UND energy researchers will receive $10 million in federal grants for two major studies for capturing carbon dioxide.

The Energy and Environmental Research Center on UND's campus was awarded an $8.8 million grant to determine the feasibility of developing a commercial-scale storage complex for carbon dioxide in central North Dakota, its congressional delegation announced Wednesday.

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The remaining $1.2 million will be used by EERC researchers to study the possibility of workers capturing carbon dioxide emissions from the Nebraska Public Power District's Gerald Gentleman Station near Sutherland, Neb., which is about 300 miles west of Omaha, Neb. The coal-fired facility is Nebraska's largest electricity generating plant and can produce 1,365 megawatts of power, according to the Nebraska Public Power District.

The funds come from the U.S. Department of Energy through the Carbon Storage Assurance Facility Enterprise initiative.

"These efforts not only help us to continue producing affordable energy with better environmental stewardship, but they also help create good-paying jobs in our state's energy industry," Sen. John Hoeven, R-N.D., said in a statement, adding the $10 million in awards come after years of work from multiple agencies, including the ERCC, "and will help to continue the advancement of commercially viable methods for reducing emissions."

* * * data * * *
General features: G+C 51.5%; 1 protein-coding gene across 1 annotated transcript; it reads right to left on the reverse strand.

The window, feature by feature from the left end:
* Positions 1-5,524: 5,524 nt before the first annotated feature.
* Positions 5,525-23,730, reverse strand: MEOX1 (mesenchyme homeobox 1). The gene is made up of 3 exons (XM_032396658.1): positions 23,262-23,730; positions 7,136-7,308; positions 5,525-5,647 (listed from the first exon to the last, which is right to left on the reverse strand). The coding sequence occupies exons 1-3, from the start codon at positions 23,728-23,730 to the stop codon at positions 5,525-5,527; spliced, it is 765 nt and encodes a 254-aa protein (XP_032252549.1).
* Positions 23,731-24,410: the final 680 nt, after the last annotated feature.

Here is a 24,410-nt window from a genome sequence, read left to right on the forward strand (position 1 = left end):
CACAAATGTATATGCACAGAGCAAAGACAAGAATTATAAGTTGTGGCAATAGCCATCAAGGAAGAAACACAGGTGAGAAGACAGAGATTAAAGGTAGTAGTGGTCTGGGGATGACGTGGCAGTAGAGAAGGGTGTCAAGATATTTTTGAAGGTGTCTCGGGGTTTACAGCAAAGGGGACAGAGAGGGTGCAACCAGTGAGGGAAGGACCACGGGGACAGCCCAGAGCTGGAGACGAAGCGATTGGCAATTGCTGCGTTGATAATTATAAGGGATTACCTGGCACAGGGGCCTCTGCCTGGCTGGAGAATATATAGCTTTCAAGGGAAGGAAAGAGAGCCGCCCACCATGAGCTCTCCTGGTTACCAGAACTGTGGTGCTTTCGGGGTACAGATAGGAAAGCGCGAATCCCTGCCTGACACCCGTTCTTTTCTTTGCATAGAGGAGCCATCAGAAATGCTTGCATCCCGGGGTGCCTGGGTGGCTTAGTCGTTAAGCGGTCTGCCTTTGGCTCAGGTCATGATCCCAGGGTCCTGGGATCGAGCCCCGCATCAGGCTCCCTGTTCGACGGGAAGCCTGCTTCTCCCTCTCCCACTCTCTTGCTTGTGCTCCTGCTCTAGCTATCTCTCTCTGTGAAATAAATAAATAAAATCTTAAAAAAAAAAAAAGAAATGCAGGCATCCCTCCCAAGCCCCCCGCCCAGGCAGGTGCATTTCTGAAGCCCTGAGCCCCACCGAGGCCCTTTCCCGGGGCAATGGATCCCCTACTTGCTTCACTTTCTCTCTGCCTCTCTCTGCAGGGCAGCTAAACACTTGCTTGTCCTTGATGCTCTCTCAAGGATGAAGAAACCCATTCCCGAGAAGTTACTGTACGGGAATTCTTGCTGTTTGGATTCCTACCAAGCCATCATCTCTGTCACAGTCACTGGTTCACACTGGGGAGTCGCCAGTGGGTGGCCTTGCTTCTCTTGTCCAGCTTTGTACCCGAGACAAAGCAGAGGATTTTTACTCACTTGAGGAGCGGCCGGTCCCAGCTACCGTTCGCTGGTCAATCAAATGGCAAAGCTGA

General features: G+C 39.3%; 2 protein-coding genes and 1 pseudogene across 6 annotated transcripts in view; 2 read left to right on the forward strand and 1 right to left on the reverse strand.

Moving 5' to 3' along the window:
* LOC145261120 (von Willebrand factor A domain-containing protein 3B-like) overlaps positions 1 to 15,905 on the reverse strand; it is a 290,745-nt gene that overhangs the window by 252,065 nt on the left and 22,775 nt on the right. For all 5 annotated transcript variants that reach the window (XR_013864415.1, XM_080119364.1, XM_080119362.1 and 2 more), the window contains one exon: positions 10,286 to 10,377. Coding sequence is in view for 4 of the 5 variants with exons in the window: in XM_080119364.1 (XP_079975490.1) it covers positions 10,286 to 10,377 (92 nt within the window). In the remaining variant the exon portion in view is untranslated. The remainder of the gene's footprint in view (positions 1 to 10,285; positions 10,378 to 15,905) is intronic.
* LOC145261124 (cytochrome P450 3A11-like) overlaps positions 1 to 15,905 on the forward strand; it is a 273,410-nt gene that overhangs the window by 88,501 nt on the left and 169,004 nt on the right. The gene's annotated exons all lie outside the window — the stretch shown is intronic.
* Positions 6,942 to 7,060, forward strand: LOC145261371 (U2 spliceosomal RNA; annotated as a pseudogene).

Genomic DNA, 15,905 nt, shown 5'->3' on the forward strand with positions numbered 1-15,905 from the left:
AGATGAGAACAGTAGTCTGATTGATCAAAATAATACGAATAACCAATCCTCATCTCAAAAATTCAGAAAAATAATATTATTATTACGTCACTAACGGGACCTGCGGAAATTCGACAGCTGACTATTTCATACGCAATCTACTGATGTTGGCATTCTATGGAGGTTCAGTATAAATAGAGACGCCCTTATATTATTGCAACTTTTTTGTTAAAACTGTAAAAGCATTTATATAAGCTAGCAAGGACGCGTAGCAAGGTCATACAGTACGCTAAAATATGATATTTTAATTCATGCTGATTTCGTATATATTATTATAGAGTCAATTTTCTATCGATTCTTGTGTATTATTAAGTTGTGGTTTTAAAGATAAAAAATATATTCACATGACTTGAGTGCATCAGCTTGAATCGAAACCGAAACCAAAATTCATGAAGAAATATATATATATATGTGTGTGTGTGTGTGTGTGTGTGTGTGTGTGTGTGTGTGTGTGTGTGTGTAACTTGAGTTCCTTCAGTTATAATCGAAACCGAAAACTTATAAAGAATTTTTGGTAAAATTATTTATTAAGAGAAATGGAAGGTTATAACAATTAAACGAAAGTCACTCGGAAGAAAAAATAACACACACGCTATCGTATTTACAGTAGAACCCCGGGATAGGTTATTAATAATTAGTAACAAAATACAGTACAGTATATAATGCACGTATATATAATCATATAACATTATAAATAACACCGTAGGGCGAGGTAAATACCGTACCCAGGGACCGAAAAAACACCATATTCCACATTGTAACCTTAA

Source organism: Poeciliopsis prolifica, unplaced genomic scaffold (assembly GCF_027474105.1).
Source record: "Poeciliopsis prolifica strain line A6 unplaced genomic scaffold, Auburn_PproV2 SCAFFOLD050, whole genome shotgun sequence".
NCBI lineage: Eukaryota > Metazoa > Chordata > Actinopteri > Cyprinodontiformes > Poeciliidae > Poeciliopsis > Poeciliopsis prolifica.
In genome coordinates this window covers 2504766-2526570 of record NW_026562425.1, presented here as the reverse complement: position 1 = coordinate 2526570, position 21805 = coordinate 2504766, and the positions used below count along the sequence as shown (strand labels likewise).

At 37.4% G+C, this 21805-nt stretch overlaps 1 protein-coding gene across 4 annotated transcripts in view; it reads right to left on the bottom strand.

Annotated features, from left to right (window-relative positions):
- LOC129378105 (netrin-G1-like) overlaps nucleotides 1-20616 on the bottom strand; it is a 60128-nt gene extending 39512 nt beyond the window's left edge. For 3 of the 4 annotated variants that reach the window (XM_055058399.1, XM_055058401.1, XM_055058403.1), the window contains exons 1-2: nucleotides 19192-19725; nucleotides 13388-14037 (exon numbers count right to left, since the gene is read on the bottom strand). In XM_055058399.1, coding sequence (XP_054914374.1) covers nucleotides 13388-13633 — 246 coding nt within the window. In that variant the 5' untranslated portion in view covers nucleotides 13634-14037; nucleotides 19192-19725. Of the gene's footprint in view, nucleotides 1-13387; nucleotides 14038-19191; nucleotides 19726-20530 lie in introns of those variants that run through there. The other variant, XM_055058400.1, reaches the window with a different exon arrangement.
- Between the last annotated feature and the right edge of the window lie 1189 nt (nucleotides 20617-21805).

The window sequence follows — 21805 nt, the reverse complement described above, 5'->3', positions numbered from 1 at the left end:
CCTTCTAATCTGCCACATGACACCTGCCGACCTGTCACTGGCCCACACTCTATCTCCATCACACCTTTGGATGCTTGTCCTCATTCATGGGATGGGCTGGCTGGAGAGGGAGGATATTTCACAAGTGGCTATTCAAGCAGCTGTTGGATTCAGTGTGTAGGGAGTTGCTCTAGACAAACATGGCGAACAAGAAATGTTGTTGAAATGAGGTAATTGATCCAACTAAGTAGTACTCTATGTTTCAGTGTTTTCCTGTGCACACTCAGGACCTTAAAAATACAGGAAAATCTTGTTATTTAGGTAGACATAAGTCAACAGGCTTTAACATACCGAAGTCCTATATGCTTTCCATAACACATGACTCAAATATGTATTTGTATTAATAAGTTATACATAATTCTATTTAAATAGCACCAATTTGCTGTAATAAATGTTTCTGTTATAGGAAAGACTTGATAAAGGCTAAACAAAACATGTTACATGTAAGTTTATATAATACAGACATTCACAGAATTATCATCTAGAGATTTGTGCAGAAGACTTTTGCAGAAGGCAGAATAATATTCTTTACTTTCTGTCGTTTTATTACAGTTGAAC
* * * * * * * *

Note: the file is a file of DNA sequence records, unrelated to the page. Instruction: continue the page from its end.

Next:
North Dakota congressional delegation has advocated for coal-powered energy and the development of technology in the coal industry since lignite coal mined in north central North Dakota is one of the state's largest industries. North Dakota has the second-largest known reserves of lignite in the world behind Australia, with enough reserves to produce energy for 835 years, according to Bismarck State College's National Energy Center for Excellence. The state produces about 30 million tons of lignite each year, making it one of North Dakota's top five industries.

"Building a path forward for coal, as I've long been pushing for, requires investments into research and development of new technologies-and this federal funding for the University of North Dakota will help," Sen. Heidi Heitkamp, D-N.D., said in a news release. "UND researchers at the Energy and Environmental Research Center and across the university have made North Dakota a trailblazer in developing the skills and tools we need to keep coal a part of our energy mix."